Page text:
Kernel Log: New stable kernels and Nvidia drivers, long-term maintenance for 2.6.27

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Linux Almost in parallel with the release of Linux 2.6.27 at the end of last week, the maintainers of the Linux stable series have also released two new kernels, and Both kernels offer a number of minor corrections and improvements over the two previous series 2.6.x kernel versions.

Dell Launches Consumer Advertising for Ubuntu Linux PCs

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Ubuntu It’s one small step for Dell and consumer Linux — and one giant leap for Canonical’s Ubuntu Linux efforts. Specifically, Dell is spending advertising dollars to promote PCs with Ubuntu Linux preinstalled.

Mandriva 2009

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celettu.wordpress: The end of the year traditionally is a very busy time for distribution lovers… Only major release so far has been Mandriva 2009. Let’s see if its place in the spotlight is deserved.

Which Linux makes the best business Windows replacement desktop?

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blogs.computerworld: Some of my Linux-savvy friends and I have been hashing out what the best Linux desktop would be for a SMB (small to medium sized business). Out of that conversation Ken Hess and Jason Perlow sees Ubuntu as the best Linux desktop. Ah... I disagree.

Mozilla launches video accessibility drive

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  • Mozilla launches video accessibility drive

  • Finer session restore for Firefox 3.1
  • FireFox for Mobile: first screenshots

Review: Dell Linux laptop

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Hardware This is a review of my new Dell Linux laptop, an Inspiron 1525. I am not a Windows user, and I’m tired of paying for Windows when I buy a new computer.

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More in Tux Machines

today's leftovers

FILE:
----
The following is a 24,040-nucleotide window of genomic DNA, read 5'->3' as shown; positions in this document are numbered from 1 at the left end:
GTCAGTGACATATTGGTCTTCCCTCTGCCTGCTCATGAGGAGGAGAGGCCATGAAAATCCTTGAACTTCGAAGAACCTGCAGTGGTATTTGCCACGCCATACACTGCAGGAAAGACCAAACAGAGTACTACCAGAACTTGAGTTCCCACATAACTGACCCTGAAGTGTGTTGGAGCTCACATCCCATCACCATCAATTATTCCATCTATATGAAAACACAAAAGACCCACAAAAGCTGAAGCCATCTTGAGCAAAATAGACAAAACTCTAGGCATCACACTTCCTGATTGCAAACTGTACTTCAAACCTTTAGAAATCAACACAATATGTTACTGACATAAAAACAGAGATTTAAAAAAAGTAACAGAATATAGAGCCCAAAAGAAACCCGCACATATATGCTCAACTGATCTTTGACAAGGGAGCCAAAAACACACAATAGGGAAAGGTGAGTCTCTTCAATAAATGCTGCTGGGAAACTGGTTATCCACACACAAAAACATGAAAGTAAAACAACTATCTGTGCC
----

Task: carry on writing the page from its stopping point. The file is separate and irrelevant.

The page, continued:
• Google Patches All Intel Chromebooks Against Spectre Variant 2 with Chrome OS 65
    Google released a new stable version of its Linux-based Chrome OS operating system for Chromebooks, build 65.0.3325.167 (Platform version: 10323.58.0/1) bringing the Meltdown and Spectre mitigations to more devices and a bunch of other improvements.
  • VIDEO: Cooking With Linux: Lots and Lots of Word Processors! The Tuesday Linux Journal Show
  • How to use netstat in GNU/Linux
  • Cutelyst 2 released with HTTP/2 support
    Cutelyst the Qt/C++ web framework just got a major release update, around one and half year ago Cutelyst v1 got the first release with a stable API/ABI, many improvements where made during this period but now it was time to clean up the mistakes and give room for new features.
  • Fedora 28 and GNOME 3.28: New Features for Eastern Europe
    This time this is not fake, edited, patched, nor a custom build from COPR but the real screenshots of the unmodified downstream Fedora 28 planned to be released on May 1 this year. Here is how the default calendar widget in GNOME Shell looks in Greek, Polish, and Ukrainian:
  • Stephen Smoogen: /usr/bin/whoami
  • Debian CEF packages
    I've created some Debian CEF packages—CEF isn't the easiest thing to package (and it takes an hour to build even on my 20-core server, since it needs to build basically all of Chromium), but it's fairly rewarding to see everything fall into place. It should benefit not only Nageru, but also OBS and potentially CasparCG if anyone wants to package that.
  • Reproducible builds folks: Reproducible Builds: Weekly report #151
  • Porting L4Re and Fiasco.OC to the Ben NanoNote (Part 1)
    For quite some time, I have been interested in alternative operating system technologies, particularly kernels beyond the likes of Linux. Things like the Hurd and technologies associated with it, such as Mach, seem like worthy initiatives, and contrary to largely ignorant and conveniently propagated myths, they are available and usable today for anyone bothered to take a look. Indeed, Mach has had quite an active life despite being denigrated for being an older-generation microkernel with questionable performance credentials. But one technological branch that has intrigued me for a while has been the L4 family of microkernels. Starting out with the motivation to improve microkernel performance, particularly with regard to interprocess communication, different “flavours” of L4 have seen widespread use and, like Mach, have been ported to different hardware architectures. One of these L4 implementations, Fiasco.OC, appeared particularly interesting in this latter regard, in addition to various other features it offers over earlier L4 implementations. Meanwhile, I have had some success with software and hardware experiments with the Ben NanoNote. As you may know or remember, the Ben NanoNote is a “palmtop” computer based on an existing design (apparently for a pocket dictionary product) that was intended to offer a portable computing experience supported entirely by Free Software, not needing any proprietary drivers or firmware whatsoever. Had the Free Software Foundation been certifying devices at the time of its introduction, I imagine that it would have received the “Respects Your Freedom” certification. So, it seems to me that it is a worthy candidate for a Free Software porting exercise.